Within a month: Scenario 1: Employee hated his or her job, has nothing lined up (except perhaps early retirement or finding him/herself), but just can’t do this any longer. Would rather be unemployed than work there even one more day, but… doesn’t really want to be unemployed and can’t afford to burn any bridges. Scenario 2: Employee found a kick-ass job elsewhere, gave the required 1 month notice, and can’t wait to get the hell out. In both scenarios, don’t expect said employee to give a rat’s ass about all those things you need him or her to do before the date of departure. This EAW will schedule all kinds of ‘handover’ appointments, possibly ‘offsite’ (code for ‘at the pub around the corner’), but seriously – don’t expect anything.

Position was eliminated: Scenario 1: It was difficult to fire said employee (had probably been around for a really long time, was personal friends with the founder of the org and/or some of the major donors, is Facebook and have-beers-together friends with senior writers at the NYT…), therefore a “restructuring” was done and, oh dear, that specific position was no longer needed. Scenario 2: This person does not get along well with the new management. In both cases, watch for the same position to be added under a new job title at some point over the next six months and then filled by someone the management team knows from their former organization).

Email announcement is from human resources: The employee was not so important /situation was not too destabilizing. Lots of people want to work here…

Email is from someone very important: There is general concern from management or HQ about staff morale and/or copy-cat resignations. It’s also possible the person left or was let go for reasons that senior management would rather you didn’t know about.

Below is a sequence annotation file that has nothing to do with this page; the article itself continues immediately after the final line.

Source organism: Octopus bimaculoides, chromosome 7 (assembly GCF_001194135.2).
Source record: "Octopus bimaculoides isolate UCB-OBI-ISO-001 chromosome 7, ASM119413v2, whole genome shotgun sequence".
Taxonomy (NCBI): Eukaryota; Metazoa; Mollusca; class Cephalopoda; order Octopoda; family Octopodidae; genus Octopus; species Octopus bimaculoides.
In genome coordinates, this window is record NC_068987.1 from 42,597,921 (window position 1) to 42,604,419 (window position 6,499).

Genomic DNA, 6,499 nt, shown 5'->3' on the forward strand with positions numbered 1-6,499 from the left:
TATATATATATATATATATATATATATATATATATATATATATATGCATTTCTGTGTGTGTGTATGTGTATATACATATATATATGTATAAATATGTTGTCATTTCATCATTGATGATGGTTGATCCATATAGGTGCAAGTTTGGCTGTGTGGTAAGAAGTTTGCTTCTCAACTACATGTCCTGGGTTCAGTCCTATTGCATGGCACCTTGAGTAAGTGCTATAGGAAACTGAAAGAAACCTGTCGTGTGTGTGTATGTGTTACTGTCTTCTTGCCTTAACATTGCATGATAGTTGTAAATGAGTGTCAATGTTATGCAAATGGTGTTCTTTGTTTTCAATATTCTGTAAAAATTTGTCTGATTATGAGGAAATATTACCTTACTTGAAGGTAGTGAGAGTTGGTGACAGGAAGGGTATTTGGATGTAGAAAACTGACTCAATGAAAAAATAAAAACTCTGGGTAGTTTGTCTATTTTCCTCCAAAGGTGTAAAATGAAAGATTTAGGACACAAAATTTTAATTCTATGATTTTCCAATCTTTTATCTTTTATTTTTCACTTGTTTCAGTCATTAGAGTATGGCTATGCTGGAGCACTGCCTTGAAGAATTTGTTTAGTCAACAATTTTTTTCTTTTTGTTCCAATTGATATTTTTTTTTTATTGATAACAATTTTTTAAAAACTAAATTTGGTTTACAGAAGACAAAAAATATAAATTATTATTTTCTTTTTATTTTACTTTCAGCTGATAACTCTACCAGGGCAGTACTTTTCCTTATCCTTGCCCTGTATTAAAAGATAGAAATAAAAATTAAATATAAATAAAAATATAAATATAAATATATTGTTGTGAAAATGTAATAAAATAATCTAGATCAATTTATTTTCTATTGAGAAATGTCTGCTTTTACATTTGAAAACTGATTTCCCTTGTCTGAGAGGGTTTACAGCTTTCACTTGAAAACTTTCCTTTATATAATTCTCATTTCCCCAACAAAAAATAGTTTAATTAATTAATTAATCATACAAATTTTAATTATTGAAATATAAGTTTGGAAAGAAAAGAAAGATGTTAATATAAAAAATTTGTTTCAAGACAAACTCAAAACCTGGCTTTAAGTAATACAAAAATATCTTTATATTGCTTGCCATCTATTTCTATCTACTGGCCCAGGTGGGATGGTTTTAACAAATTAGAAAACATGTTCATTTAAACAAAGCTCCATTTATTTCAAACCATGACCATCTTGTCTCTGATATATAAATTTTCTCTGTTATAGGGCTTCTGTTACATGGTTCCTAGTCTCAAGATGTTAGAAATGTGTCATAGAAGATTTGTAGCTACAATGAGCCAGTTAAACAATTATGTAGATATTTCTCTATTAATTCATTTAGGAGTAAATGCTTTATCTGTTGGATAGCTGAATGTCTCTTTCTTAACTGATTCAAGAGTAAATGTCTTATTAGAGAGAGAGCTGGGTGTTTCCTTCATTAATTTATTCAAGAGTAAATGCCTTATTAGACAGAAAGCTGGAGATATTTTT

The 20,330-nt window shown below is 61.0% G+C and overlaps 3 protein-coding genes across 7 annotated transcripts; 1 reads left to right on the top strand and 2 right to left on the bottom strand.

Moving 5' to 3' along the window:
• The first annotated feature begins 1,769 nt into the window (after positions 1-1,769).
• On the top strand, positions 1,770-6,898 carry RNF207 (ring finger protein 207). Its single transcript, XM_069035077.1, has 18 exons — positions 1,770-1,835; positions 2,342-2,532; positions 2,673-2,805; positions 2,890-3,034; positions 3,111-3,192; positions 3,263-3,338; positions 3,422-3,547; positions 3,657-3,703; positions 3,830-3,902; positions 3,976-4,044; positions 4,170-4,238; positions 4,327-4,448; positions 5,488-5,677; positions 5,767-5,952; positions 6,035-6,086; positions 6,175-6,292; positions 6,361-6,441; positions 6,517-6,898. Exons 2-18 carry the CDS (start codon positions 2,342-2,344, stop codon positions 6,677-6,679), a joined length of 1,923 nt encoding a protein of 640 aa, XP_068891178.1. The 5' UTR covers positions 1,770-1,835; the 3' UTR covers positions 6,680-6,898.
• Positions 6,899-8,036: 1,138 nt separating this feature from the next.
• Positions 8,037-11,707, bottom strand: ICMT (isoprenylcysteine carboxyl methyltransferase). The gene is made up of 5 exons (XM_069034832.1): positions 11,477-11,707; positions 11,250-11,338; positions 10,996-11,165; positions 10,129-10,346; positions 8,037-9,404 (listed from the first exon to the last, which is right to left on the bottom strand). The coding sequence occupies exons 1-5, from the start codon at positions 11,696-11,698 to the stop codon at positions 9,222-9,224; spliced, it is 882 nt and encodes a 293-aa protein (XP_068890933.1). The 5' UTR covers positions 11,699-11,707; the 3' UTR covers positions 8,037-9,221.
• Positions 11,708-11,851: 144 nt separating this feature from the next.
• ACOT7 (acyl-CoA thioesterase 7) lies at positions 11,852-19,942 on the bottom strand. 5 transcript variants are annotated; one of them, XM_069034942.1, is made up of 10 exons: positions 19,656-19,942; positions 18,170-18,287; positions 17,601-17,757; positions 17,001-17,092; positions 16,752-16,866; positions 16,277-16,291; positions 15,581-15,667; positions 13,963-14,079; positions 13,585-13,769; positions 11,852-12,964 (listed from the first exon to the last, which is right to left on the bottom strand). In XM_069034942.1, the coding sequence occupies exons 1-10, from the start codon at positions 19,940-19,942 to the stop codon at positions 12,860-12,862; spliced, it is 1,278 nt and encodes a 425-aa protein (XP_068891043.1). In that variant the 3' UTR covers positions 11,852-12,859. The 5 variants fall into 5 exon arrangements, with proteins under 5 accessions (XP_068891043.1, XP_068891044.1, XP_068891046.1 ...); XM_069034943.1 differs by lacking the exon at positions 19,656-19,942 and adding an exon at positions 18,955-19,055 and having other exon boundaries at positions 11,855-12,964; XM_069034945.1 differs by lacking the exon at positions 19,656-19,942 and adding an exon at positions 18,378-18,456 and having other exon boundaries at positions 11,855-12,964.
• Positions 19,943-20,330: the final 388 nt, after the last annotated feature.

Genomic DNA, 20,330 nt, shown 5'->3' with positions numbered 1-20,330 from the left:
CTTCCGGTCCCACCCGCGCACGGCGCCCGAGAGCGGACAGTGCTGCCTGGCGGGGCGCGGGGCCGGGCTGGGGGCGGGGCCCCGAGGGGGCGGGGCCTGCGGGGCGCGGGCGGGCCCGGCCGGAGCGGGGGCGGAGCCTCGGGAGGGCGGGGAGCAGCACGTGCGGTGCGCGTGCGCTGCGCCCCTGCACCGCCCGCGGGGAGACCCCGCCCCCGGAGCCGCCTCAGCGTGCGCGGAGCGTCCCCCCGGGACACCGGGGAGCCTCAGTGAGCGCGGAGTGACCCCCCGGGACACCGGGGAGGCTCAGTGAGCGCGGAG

Resignation is announced by someone very important at a mandatory meeting: Something heavy just went down.

Staff are invited to stop by to say goodbye to the person/wish them well: Common courtesy. The person is probably retiring.

Staff are invited to come to the cafeteria/board room/common area for lunch or cake and soda: Everything is fine, or management is pretending it is fine.

A nice parting gift from the whole organization: It’s copacetic, the person resigned, but could come back if he or she wanted (someone will mention something about a ‘revolving door’ in a farewell speech, while everyone hopes they haven’t permanently lost their star player to the competition).

A collection is taken up by staff (without participation/endorsement from management) for purchasing a nice gift: Staff feel the person leaving was somehow treated unfairly. This is their way of simultaneously showing solidarity with their former colleague and giving senior management the finger.

A small invitation-only party at departing employee’s own house: he or she was miserable and resigned, or was miserable and got fired, or he or she only mingled with certain folks.

An evening at the local bar with everyone else who is miserable: The department (or whole organization?) is melting down, maybe down-sizing. People want out and are either waiting to also get fired or are trying desperately to leave.

Yes, the EAW loves interpreting staff departure notices and does so with the level of drama and gossip that is to be expected of a member of such an in-bred group.  Until, of course, the departure notice is from or about the EAW him or herself, in which case people should just mind their own god damn business.

*Interpretive flowchart: